RBI holds rates steady, sees economic recovery taking root

MUMBAI (Reuters) – The Reserve Bank of India (RBI) left key interest rates unchanged on Friday as widely expected, while keeping policy accommodative to help pull the coronavirus-ravaged economy out of its worst slump in four decades.

FILE PHOTO: A worker walks past the logo of Reserve Bank of India (RBI) inside its office in New Delhi, India July 8, 2019. REUTERS/Anushree Fadnavis

India’s economy has been the worst hit by the pandemic among major countries and new infections continue to climb, but RBI Governor Shaktikanta Das said there were some encouraging signs of a business turnaround and activity could return to growth in the January-March quarter.

As expected, the monetary policy committee (MPC) kept the repo rate, its key lending rate, at 4.0%, while the reverse repo rate or the key borrowing rate stayed at 3.35%.

The RBI has slashed the repo rate by 115 basis points (bps) since late March to cushion the shock from the coronavirus crisis and sweeping lockdowns to check its spread.

The RBI sees India’s real GDP contracting by 9.5% in the current fiscal year, Das said in a webcast after the MPC meeting.

“The MPC is of the view that revival of the economy from an unprecedented COVID-19 pandemic assumes the highest priority in the conduct of monetary policy,” he said.

“The MPC decides to maintain status quo on the policy rate in this meeting and await the easing of inflationary pressures to use the space available for supporting growth further.”

August inflation, at 6.69%, held above the top end of the RBI’s medium-term target range of 2-6% for the fifth consecutive month amid supply disruptions.

“The main reason for inaction today was the stickiness of inflation,” said Shilan Shah, senior India economist at Capital Economics in Singapore.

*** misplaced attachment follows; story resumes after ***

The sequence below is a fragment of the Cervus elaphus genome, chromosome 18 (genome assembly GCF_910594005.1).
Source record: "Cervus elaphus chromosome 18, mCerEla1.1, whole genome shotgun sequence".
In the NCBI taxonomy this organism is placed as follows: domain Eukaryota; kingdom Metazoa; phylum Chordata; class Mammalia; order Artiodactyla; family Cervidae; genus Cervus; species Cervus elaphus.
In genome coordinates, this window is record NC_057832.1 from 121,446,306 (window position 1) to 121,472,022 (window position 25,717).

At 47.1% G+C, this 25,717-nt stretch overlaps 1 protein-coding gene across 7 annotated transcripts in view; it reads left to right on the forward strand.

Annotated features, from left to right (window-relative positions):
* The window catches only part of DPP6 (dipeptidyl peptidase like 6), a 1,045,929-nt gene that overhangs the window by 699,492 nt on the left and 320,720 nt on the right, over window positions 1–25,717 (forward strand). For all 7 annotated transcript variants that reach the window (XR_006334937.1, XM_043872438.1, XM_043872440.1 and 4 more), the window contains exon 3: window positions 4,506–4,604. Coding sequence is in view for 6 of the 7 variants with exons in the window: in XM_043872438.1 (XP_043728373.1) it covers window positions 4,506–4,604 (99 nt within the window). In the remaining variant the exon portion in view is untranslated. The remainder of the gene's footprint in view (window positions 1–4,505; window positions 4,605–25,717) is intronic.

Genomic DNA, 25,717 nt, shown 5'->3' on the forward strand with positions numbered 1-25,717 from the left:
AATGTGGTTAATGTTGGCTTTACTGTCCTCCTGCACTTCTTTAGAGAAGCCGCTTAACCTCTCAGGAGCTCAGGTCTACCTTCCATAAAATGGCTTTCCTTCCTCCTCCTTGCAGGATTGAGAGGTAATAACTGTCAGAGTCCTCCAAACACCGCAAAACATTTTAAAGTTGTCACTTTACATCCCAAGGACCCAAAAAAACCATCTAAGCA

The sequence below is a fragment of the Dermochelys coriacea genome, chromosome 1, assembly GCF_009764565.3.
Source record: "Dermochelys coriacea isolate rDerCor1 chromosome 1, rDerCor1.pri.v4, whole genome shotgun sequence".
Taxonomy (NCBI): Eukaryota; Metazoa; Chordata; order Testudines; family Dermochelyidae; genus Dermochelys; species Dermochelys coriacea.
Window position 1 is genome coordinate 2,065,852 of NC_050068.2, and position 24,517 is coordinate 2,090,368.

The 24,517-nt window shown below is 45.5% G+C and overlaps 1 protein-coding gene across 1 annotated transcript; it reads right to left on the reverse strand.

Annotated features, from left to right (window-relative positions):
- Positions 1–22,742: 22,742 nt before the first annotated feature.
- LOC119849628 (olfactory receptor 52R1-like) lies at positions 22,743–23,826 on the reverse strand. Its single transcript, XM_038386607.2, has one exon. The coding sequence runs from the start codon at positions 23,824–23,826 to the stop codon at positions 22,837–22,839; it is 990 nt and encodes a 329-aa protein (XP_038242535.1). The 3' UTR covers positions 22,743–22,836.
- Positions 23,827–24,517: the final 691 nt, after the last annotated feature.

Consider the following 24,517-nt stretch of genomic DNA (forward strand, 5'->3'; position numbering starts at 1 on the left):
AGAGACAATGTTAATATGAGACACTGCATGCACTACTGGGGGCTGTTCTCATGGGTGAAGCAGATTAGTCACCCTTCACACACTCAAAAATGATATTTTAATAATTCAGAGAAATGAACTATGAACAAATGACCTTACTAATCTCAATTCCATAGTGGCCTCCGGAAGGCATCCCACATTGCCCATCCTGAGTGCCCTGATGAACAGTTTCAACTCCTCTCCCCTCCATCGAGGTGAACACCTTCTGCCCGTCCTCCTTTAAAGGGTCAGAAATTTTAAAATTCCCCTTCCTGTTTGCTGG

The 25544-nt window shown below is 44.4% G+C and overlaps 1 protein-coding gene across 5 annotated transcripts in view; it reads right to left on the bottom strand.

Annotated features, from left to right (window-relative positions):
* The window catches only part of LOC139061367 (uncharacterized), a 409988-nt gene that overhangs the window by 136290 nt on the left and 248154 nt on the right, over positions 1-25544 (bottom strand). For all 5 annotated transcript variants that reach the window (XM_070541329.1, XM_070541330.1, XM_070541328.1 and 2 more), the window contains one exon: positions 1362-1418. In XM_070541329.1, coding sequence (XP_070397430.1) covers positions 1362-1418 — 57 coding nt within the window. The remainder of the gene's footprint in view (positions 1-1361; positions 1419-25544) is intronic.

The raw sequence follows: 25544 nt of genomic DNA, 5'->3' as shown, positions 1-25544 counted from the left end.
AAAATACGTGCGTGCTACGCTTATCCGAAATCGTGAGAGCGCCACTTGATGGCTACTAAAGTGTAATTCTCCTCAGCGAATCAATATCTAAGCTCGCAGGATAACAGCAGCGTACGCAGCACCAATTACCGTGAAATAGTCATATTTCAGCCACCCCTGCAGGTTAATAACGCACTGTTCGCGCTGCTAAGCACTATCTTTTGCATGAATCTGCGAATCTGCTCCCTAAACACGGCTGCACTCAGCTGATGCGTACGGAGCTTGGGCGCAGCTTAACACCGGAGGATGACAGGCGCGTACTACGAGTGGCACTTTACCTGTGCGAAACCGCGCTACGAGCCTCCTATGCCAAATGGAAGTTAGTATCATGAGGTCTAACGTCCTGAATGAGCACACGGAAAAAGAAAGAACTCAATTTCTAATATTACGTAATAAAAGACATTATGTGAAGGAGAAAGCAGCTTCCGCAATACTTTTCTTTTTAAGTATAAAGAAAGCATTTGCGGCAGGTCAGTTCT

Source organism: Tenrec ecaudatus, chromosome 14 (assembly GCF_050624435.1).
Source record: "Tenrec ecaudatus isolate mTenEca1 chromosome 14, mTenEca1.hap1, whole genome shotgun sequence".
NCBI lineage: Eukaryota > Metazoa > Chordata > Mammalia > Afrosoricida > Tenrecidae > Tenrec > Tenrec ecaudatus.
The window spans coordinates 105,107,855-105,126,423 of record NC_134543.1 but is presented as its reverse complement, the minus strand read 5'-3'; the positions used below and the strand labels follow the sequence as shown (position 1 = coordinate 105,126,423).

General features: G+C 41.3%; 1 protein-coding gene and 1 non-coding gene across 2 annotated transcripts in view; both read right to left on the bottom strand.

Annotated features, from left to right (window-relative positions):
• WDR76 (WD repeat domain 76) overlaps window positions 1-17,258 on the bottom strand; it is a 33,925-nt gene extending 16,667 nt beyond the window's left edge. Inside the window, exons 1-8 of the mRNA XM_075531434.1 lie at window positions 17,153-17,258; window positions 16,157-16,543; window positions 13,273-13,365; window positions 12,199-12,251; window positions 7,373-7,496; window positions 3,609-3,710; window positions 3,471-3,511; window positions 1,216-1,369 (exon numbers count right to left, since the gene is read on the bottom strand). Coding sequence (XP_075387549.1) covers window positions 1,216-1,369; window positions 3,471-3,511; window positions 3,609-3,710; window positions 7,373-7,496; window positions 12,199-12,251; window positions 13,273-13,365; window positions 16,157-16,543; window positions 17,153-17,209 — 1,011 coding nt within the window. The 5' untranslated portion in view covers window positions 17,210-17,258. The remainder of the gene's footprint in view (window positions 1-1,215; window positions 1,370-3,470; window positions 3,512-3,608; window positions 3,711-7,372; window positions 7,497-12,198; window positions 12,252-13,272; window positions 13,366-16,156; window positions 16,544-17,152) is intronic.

But Shah expects prices to cool in coming months, in line with the view of the RBI, which would give policymakers room to ease policy again.

“We think there is scope for another 50bp of rate cuts, which is a more dovish view than currently discounted in financial markets.”

India’s major stock indexes .NSEI, .BSESN rose 0.25% after the central bank’s decision, while the 10-year benchmark bond yield fell by 7 basis points to 5.9630 and the rupee traded at 73.10 per dollar.


Asia’s third-largest economy was already facing a cyclical downturn before the pandemic and is now expected to mark its first full-year contraction since 1979 as millions are left unemployed.

India has 6.84 million coronavirus cases, the second highest in the world, and its COVID-19 death toll has surged past 100,000, the third highest after the United States and Brazil.

“I think the RBI expects that India’s battle with COVID-19 will be a long drawn one and hence they have been selective in using monetary policy so that they have some buffer that they can use in the event there is a strong second or third wave,” said Amit Shah, head of India research at BNP Paribas.

Governor Das said a renewed rise in infections remains a serious risk, but said factories and cities were slowly returning to normal while consumers were turning more upbeat.

The rural economy looks resilient and food grain production was set to hit new records after a good monsoon, Das said.

“In cities, traffic intensity is rising rapidly; online commerce is booming; and people are getting back to offices,” he said. “The mood of the nation has shifted from fear and despair to confidence and hope.”

However, he noted that the rebound would not be a swift, V-shaped one, and rather forecast a 3-speed recovery, with some sectors like agriculture and allied activities set to bounce back first and others likely to improve more gradually.

Reporting by Swati Bhat and Euan Rocha; Additional reporting by Mumbai and Bangalore newsrooms; Editing by Simon Cameron-Moore and Kim Coghill

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